- Smile. If Doug can stand behind that counter (albeit looking a little more tired, a little more gray than the last time, maybe) and smile at each and every hangry soul six days a week, you can too. Smile in line. Smile back at Doug. Smile at the hot dogged American Gothic wall mural in the women’s bathroom. Smile at the duck fat fries as they’re plopped down on your table. You’re hungry and your tolerance for socializing is plummeting fast. Just smile. You will eat. It will be worth it. And before you know it, it will be gone.
[If the title to this post is lost on you, this might clear things up. Watch that movie at least 5 times in your life.]
Our parents and grandparents are bonded together by a number profound, historical time markers. “Where were you when JFK was assassinated?” or “What was your reaction the day the music died?”
Most 20-somethings have their stock of shared, somber cultural experiences. But the bulk of it leans toward the trivial: “What stance did you take on the Spice Girls post-Ginger’s departure? Did you own ‘Forever‘?” or “Remember that Thursday night when the ‘Friends’ series finale aired? Bummer.”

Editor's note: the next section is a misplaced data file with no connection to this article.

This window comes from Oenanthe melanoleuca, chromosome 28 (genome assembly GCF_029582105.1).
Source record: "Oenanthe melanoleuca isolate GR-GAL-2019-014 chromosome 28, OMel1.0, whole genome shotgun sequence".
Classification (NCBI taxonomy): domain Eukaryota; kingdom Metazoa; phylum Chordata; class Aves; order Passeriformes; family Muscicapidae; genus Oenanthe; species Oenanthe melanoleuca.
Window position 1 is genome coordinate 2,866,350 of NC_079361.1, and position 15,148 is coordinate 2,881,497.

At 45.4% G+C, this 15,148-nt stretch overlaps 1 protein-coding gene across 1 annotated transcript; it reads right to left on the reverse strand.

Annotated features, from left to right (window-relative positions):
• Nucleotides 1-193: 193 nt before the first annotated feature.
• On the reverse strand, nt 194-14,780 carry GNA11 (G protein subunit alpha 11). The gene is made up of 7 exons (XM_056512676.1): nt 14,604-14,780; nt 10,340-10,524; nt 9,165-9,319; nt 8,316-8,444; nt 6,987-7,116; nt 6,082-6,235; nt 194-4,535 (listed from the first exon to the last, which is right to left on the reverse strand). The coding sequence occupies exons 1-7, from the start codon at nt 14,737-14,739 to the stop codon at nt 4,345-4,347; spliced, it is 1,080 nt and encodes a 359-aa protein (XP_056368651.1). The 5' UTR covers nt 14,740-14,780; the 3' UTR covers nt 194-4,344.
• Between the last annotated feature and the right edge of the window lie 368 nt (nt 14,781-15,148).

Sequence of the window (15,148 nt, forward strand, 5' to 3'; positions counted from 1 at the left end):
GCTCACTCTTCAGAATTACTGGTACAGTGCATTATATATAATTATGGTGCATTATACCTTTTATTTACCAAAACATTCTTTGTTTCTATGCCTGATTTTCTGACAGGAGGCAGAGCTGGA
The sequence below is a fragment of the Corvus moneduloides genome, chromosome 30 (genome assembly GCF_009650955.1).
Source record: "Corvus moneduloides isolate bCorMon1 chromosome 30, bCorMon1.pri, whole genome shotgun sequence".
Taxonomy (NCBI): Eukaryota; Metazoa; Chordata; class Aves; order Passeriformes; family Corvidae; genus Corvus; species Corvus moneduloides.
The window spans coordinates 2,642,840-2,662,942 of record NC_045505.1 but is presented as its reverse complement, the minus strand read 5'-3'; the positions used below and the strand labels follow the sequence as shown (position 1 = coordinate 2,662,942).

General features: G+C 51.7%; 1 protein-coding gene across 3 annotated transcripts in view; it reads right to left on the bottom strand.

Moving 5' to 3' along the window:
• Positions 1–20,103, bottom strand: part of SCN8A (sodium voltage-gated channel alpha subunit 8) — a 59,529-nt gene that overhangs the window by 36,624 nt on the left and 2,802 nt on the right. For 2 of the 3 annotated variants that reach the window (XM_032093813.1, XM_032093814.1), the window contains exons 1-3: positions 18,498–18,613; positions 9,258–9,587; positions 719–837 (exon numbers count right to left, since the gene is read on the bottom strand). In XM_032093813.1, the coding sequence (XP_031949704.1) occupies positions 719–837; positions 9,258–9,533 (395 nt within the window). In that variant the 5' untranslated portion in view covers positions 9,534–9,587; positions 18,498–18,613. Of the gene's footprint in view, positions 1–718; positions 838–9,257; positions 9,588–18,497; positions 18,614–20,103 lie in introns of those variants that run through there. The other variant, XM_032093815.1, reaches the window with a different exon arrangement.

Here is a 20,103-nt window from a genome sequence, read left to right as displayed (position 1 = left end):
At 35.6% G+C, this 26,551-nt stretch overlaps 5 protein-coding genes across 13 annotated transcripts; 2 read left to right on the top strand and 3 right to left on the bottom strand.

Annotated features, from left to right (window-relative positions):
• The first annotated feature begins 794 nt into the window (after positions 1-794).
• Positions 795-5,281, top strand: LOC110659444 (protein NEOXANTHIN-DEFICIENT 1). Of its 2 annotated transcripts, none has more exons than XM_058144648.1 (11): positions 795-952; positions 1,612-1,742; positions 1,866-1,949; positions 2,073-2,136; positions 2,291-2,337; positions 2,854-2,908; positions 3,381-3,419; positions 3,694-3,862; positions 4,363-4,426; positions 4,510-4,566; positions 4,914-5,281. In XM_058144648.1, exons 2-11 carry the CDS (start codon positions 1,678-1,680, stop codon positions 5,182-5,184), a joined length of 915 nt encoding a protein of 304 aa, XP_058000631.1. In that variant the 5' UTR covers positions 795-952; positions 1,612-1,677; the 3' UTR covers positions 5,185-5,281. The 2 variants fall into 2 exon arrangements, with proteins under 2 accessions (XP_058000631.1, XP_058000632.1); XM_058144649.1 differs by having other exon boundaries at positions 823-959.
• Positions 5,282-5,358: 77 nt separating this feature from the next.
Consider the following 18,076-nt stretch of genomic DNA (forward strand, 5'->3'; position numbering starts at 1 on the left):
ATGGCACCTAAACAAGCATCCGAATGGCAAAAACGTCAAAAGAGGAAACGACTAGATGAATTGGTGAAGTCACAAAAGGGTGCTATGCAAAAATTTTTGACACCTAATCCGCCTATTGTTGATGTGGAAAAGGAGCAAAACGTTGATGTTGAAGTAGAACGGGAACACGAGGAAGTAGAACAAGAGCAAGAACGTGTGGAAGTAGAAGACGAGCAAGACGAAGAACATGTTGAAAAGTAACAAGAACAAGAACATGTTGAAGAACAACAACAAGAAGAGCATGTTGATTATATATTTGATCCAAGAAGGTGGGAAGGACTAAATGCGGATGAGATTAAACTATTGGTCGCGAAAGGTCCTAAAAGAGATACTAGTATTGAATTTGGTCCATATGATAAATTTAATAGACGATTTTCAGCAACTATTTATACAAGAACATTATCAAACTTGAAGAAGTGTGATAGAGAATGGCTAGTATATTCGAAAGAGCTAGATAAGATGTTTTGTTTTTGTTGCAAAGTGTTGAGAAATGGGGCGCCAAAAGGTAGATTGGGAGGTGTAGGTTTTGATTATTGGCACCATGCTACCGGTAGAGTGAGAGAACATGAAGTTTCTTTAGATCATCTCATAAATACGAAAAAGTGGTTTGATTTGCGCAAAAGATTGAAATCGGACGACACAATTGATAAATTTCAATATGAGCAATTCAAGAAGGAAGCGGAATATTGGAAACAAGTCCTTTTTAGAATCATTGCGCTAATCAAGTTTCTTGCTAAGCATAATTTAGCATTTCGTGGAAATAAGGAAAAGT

Regardless of how socially meaningful it may be, one of my go-to conversation questions when speaking with someone in my general cohort leans toward food. Food comfortably straddles that fine line between high and low brow, while still holding the potential for heated debate and revealing truths.
For one, there are the nostalgia questions (e.g., reminiscing about the junk food that still exists in your grocer’s aisles, but you typically avoid now.). Nothing gets people going like a verbal volley on the merits of tie-dye Fruit by the Foot or the anthropological importance of Planter’s Cheez Balls (r.i.p.)